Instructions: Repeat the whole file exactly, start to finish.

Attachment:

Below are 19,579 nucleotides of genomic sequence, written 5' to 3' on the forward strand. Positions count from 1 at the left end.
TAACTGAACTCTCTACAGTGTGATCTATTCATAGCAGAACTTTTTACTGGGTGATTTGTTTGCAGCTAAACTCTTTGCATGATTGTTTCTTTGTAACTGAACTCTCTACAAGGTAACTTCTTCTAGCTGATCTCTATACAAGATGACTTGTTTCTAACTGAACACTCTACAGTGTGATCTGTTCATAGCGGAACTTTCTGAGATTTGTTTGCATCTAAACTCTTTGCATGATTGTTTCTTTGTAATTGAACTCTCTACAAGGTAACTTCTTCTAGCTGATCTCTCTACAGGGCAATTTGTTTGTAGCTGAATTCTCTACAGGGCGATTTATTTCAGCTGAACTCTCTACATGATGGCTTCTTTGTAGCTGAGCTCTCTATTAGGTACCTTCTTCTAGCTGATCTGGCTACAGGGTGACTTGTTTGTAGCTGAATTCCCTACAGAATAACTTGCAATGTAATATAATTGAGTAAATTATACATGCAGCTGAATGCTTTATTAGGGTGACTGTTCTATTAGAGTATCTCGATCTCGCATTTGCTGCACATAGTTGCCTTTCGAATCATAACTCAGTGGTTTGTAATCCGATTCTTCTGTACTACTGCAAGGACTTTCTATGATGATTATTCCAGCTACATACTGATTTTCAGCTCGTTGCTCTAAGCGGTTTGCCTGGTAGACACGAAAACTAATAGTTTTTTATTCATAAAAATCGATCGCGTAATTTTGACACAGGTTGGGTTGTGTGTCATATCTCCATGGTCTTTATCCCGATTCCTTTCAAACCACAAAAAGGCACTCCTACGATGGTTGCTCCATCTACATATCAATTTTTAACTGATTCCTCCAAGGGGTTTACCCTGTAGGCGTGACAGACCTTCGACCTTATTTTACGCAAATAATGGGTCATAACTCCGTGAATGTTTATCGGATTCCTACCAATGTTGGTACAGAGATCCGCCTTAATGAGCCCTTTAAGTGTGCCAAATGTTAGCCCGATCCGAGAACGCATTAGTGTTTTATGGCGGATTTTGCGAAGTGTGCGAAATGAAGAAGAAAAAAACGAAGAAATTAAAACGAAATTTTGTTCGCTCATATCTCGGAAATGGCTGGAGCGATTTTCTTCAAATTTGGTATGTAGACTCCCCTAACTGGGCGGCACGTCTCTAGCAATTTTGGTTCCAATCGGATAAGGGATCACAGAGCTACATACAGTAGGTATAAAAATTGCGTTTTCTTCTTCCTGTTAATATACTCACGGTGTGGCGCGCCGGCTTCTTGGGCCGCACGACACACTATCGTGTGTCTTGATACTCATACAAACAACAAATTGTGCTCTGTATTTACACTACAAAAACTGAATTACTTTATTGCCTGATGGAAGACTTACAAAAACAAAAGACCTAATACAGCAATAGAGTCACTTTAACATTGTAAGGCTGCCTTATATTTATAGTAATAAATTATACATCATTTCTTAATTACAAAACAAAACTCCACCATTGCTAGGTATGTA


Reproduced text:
Below are 19,579 nucleotides of genomic sequence, written 5' to 3' on the forward strand. Positions count from 1 at the left end.
TAACTGAACTCTCTACAGTGTGATCTATTCATAGCAGAACTTTTTACTGGGTGATTTGTTTGCAGCTAAACTCTTTGCATGATTGTTTCTTTGTAACTGAACTCTCTACAAGGTAACTTCTTCTAGCTGATCTCTATACAAGATGACTTGTTTCTAACTGAACACTCTACAGTGTGATCTGTTCATAGCGGAACTTTCTGAGATTTGTTTGCATCTAAACTCTTTGCATGATTGTTTCTTTGTAATTGAACTCTCTACAAGGTAACTTCTTCTAGCTGATCTCTCTACAGGGCAATTTGTTTGTAGCTGAATTCTCTACAGGGCGATTTATTTCAGCTGAACTCTCTACATGATGGCTTCTTTGTAGCTGAGCTCTCTATTAGGTACCTTCTTCTAGCTGATCTGGCTACAGGGTGACTTGTTTGTAGCTGAATTCCCTACAGAATAACTTGCAATGTAATATAATTGAGTAAATTATACATGCAGCTGAATGCTTTATTAGGGTGACTGTTCTATTAGAGTATCTCGATCTCGCATTTGCTGCACATAGTTGCCTTTCGAATCATAACTCAGTGGTTTGTAATCCGATTCTTCTGTACTACTGCAAGGACTTTCTATGATGATTATTCCAGCTACATACTGATTTTCAGCTCGTTGCTCTAAGCGGTTTGCCTGGTAGACACGAAAACTAATAGTTTTTTATTCATAAAAATCGATCGCGTAATTTTGACACAGGTTGGGTTGTGTGTCATATCTCCATGGTCTTTATCCCGATTCCTTTCAAACCACAAAAAGGCACTCCTACGATGGTTGCTCCATCTACATATCAATTTTTAACTGATTCCTCCAAGGGGTTTACCCTGTAGGCGTGACAGACCTTCGACCTTATTTTACGCAAATAATGGGTCATAACTCCGTGAATGTTTATCGGATTCCTACCAATGTTGGTACAGAGATCCGCCTTAATGAGCCCTTTAAGTGTGCCAAATGTTAGCCCGATCCGAGAACGCATTAGTGTTTTATGGCGGATTTTGCGAAGTGTGCGAAATGAAGAAGAAAAAAACGAAGAAATTAAAACGAAATTTTGTTCGCTCATATCTCGGAAATGGCTGGAGCGATTTTCTTCAAATTTGGTATGTAGACTCCCCTAACTGGGCGGCACGTCTCTAGCAATTTTGGTTCCAATCGGATAAGGGATCACAGAGCTACATACAGTAGGTATAAAAATTGCGTTTTCTTCTTCCTGTTAATATACTCACGGTGTGGCGCGCCGGCTTCTTGGGCCGCACGACACACTATCGTGTGTCTTGATACTCATACAAACAACAAATTGTGCTCTGTATTTACACTACAAAAACTGAATTACTTTATTGCCTGATGGAAGACTTACAAAAACAAAAGACCTAATACAGCAATAGAGTCACTTTAACATTGTAAGGCTGCCTTATATTTATAGTAATAAATTATACATCATTTCTTAATTACAAAACAAAACTCCACCATTGCTAGGTATGTA